All of us have met people who complained about not having enough time. Well, now, with the ongoing global pandemic, we have the opportunity and reasons, to do just that. Stay home.
Dear Dharma friends,
Many times we wished for more time for staying in silence, practicing, or being together with the parents, or with the children, rekindling the shared love, or even staying alone, just painting, cooking, or other creative things we always wanted to spend our times on. All of us have met people who complained about not having enough time. Well, now, with the ongoing global pandemic, we have the opportunity and reasons, to do just that. Stay home. Cherish your time with loved ones.
That said, this contagion has negatively impacted the global economy at an unprecedented scale. Apart from some exceptions, most of the businesses and jobs are affected badly. Life or livelihood, no one should be in a situation to choose one between the two. But for some, this is the case. Let us be sensitive and thoughtful to those who are confronting such situations every day. While staying calm, and taking advantage of the opportunity, let us also be kind and thoughtful to those of us who do not have this option, who HAVE to go out to work. We impulsively could think and approach the situations with the sense of entitlement, but let us be better, wiser. We should consider integrating a sense of gratitude. Let us be appreciative of those who are in the healthcare and other services, putting their lives in the line of duty.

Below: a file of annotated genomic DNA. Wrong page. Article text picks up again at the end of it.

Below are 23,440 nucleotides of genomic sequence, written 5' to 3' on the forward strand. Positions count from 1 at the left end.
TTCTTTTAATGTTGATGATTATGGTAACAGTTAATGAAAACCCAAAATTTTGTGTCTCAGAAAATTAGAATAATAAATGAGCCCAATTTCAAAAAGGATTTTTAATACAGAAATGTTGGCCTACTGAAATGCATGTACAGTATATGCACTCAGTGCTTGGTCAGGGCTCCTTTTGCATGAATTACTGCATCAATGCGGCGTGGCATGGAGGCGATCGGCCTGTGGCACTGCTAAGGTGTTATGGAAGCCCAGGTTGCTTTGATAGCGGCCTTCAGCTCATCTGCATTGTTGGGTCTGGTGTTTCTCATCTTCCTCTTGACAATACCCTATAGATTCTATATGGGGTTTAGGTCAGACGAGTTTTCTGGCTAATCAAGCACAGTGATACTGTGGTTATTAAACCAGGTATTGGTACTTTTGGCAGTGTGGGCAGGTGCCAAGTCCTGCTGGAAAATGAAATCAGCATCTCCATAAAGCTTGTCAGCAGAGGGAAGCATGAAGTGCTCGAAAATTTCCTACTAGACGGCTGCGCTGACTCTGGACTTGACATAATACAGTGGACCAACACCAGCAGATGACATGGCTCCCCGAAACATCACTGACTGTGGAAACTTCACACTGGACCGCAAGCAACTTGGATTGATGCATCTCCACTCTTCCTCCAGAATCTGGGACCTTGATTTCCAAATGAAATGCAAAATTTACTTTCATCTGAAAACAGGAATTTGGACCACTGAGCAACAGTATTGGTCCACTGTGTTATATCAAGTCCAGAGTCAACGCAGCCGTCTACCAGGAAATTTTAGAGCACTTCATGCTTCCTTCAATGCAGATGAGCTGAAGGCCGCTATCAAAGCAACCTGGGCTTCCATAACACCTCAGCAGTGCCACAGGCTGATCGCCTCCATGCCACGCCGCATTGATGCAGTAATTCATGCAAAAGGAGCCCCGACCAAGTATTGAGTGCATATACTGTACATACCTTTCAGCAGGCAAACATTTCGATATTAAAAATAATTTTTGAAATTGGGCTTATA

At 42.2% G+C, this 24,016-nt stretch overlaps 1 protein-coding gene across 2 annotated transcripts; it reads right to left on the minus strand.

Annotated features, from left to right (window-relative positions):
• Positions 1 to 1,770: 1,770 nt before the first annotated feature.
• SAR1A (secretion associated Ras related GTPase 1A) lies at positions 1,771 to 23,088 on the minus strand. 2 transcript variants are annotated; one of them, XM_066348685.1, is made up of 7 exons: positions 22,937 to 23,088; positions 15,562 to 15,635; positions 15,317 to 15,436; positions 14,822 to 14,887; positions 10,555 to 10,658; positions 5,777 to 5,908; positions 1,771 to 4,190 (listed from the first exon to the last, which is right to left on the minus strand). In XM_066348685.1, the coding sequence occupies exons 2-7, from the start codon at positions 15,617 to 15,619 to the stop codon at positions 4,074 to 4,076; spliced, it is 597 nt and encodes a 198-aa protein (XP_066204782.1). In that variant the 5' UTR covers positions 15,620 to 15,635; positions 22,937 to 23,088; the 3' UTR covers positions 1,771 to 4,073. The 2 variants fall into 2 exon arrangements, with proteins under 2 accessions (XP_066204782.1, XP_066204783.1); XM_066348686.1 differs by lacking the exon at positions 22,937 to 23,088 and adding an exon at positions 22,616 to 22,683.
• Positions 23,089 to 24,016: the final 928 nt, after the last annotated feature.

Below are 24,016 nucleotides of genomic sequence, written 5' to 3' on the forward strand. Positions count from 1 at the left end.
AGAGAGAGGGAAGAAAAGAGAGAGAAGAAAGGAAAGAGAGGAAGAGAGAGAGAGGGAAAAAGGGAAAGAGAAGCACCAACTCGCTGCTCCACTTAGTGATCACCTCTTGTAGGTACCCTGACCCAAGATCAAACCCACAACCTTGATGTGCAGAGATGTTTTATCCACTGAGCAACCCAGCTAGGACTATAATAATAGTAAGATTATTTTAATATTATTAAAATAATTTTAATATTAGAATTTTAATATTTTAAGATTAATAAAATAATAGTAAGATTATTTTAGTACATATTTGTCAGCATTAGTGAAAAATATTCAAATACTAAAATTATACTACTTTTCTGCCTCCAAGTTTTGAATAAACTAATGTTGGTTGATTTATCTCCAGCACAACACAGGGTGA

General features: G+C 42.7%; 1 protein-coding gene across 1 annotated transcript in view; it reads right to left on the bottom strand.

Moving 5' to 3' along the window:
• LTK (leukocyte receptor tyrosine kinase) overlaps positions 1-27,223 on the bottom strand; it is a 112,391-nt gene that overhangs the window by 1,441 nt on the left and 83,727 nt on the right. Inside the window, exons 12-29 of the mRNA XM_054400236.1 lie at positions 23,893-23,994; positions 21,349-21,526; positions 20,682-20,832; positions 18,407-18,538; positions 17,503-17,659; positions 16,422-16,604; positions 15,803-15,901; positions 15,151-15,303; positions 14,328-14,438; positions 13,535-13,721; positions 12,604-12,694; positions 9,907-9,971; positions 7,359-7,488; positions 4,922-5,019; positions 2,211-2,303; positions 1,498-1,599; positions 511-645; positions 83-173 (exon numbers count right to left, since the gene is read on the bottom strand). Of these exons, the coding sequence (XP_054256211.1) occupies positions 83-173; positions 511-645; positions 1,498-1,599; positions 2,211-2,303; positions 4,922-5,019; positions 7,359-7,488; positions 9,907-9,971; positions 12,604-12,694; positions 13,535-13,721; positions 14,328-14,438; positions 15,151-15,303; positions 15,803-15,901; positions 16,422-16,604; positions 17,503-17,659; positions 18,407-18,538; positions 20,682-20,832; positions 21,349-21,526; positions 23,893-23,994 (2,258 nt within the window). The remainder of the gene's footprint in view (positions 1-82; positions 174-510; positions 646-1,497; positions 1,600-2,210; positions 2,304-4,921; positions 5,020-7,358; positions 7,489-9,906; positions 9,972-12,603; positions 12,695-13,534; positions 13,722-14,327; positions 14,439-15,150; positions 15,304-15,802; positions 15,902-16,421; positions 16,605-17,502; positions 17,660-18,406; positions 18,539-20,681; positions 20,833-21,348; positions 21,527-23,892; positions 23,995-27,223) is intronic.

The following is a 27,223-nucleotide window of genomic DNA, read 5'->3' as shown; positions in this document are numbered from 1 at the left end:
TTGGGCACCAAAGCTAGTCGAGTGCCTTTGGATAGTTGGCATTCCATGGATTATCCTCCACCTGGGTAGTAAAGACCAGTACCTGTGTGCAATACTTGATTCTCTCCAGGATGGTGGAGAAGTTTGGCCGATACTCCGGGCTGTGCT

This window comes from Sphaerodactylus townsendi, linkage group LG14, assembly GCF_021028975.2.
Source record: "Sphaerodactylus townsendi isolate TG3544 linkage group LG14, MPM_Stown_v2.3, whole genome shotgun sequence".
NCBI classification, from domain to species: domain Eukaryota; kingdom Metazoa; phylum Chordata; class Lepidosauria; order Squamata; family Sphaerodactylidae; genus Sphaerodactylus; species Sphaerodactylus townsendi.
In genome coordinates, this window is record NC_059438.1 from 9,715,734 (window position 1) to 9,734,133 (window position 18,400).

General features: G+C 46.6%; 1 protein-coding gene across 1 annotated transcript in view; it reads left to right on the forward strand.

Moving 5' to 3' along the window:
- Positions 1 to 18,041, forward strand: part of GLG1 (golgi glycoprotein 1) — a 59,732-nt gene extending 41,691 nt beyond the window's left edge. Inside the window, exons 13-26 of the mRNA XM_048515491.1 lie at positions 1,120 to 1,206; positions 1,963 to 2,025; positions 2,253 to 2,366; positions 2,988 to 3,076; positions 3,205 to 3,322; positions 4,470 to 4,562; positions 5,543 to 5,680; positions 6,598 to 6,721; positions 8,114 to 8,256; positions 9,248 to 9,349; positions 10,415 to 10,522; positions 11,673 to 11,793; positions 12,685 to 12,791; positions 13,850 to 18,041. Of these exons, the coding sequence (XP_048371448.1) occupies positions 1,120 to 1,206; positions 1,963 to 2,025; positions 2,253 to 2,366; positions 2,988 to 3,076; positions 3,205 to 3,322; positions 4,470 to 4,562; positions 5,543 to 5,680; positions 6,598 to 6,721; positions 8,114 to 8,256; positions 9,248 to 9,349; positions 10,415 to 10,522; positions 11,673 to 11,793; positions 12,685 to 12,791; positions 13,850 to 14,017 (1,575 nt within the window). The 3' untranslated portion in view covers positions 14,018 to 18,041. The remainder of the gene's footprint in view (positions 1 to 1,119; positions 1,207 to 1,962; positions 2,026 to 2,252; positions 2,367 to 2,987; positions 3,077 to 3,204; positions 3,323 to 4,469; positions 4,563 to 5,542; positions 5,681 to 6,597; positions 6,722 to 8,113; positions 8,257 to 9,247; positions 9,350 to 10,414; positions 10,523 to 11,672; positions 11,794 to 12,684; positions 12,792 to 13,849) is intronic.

Let us not give in to fear and anxiety. The most common one I noticed is the fear of missing out, or FOMO, as the millennials call it. There will be enough for everyone. Stockpiling toilet paper during an outbreak will be a good story to tell in the future, but that’s about it, so let us be a group of decent people. Shall we!
Above all, contextualizing the difficult times with the references found in dharma, let us further strengthen our trust and conviction in the teachings of the Buddha, meditating on loving-kindness, compassion, impermanence, duḥkha, and bodhicitta. Anything that came, by the virtue of coming, is bound to go away.
Invoking the blessings of the Three Jewels, I make altruistic aspirations for the benefit of all sentient beings who are suffering from this and other diseases.
May all who are sick and ill, quickly be freed from their ailments. Whatever diseases there are in the world, may they never occur again.
⏤ Śāntideva, Bodhicaryāvatāra, India, 8th century
Avalokiteśvara, the Bodhisattva of Compassion, Bodhisattva Padmapani,